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Pink Floyd - Dark Side Of The Moon CD (album) cover


Pink Floyd


Psychedelic/Space Rock

4.60 | 4194 ratings

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Eclectic Prog Team
5 stars The music here is some of the best and most coherent music Pink Floyd has to offer. Everything flows despite the bleak themes. What's more, every musician gets ample time to shine without being "soloists" necessarily. The bass stands out on "Breathe" and "Money," the guitar on "Time" and "Money," the keyboards on "Us and Them" and "Any Colour You Like," and the drums on "On the Run" and "Eclipse." The vocals are great all over the place, despite two instrumentals, including Clare Torry, who takes on an amazing presence in "The Great Gig in the Sky." Despite their progressive nature, almost all of these songs found their way onto mainstream radio, and I never fail to delight in hearing it whenever I put it on. It's a phenomenal work from start to finish.

"Speak to Me / Breathe" The album opens with a heartbeat, then a clock, then a madman, then a till, then laughter, then the upward section of a roller coaster, then maniacal screaming- then music. "Breathe" retains psychedelic elements of former years, but incorporates steel guitar, swampy electric guitar, a good bass riff, jazzy drumming, and Gilmour's vocals. Rick Wright's organ during the second verse is some of his best.

"On the Run" This is the most psychedelic track, featuring electronic sounds, rapid hi-hat, and the sound of an airport terminal. The voices and sound are spooky at times, probably enough to send a small child to tears. This track gave me trouble at first, but now I appreciate it precisely for what it is.

"Time / Breathe Reprise" The next song has a lengthy introduction, initially with various clock sounds, not the least of which are many cacophonic alarms. Other than that, this is an easy song to follow. Wright has one of his few vocal solos here, and he sounds amazing- it's sad he was not frequented in this capacity. The guitar solo during the first part is wild, but during the second part, it's reserved and restricts itself to the music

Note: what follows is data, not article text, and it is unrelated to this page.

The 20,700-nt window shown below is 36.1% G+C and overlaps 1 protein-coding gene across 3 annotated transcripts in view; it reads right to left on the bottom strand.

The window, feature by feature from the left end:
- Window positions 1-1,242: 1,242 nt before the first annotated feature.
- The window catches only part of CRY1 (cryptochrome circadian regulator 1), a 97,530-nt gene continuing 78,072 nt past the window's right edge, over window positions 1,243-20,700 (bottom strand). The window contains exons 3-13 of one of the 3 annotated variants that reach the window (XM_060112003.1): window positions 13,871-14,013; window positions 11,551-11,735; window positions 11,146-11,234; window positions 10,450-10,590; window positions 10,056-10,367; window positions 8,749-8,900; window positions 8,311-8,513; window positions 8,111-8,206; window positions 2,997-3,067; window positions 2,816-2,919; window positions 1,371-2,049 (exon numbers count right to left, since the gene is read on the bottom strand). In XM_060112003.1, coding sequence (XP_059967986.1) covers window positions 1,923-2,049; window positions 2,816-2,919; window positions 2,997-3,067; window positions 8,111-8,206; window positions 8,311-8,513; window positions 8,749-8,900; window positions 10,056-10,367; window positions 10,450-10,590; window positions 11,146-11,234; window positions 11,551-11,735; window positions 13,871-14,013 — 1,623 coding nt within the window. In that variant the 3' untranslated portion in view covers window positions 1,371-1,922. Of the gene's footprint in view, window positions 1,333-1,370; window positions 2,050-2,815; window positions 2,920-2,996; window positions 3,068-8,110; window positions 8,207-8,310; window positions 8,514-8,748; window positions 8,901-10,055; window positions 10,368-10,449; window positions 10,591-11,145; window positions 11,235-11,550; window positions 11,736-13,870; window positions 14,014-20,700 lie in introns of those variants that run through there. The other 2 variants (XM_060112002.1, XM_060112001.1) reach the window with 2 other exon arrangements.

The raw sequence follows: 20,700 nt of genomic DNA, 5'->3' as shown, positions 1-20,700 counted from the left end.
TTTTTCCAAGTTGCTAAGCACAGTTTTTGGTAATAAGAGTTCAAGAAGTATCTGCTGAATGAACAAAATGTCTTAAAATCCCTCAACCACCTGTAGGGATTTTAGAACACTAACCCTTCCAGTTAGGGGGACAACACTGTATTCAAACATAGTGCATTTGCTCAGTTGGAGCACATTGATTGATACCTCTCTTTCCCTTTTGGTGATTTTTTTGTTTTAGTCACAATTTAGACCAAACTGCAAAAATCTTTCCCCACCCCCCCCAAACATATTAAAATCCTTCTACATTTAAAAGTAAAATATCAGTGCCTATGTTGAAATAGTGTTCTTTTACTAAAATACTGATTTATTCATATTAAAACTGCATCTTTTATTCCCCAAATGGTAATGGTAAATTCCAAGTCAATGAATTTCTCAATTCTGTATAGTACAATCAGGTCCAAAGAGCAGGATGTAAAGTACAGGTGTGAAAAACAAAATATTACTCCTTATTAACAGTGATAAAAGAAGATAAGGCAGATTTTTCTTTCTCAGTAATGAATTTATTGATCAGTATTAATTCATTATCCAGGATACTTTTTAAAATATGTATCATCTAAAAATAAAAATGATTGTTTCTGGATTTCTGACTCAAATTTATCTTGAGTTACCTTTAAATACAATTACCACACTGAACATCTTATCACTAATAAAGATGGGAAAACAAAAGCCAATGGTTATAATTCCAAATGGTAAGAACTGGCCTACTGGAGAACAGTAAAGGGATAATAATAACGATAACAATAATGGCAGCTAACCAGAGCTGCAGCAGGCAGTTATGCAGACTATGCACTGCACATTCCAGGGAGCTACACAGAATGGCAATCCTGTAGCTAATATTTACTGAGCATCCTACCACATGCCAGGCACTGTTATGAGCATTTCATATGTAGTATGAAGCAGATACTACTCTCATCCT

"The Great Gig in the Sky" This piece is Wright's major contribution to the album. It starts with introspective spoken word, piano, and steel guitar, then dives right into Clare Torry's dramatic vocal performance. She emulates the funeral wailing heard in many parts in the world, such as Africa, crying out for the recently deceased.

"Money" As bluntly as possible, this song reminds us (based on what came before) that time is money. The song starts with cash registers and that iconic bass line in 7/4. After a couple of verses, there is a great saxophone solo, followed by the most rocking guitar solo Gilmour has ever performed.

"Us and Them" A highlight of this album, this may be a simple and lengthy song, but it's absolutely amazing, full of great, thoughtful lyrics, and possessing excellent music throughout. As with earlier selections, there's some spoken word that may take some sort of source to determine what's being said. The saxophone solo is perfect, going right into the chorus, producing a powerful effect.

"Any Colour You Like" This is definitely Wright's moment to blow the listener away, and that he does, as does Gilmour. This instrumental section uses all manner of effects over a solid rhythm section.

"Brain Damage" This song features guitar on the verses, but organ during the choruses. The lyrics are closer to the more mysterious side. The background vocalists are in top shape once again. This song does make one think of madness, as is the intended effect- everything from the lyrics, to the laughter, to the synthesizer solo achieves this effect.

"Eclipse" As many of the songs before have done, the previous track runs right into this climatic ending. The lyrics sum up what this album is about, leading to some spoken word at the end.

Epignosis | 5/5 |


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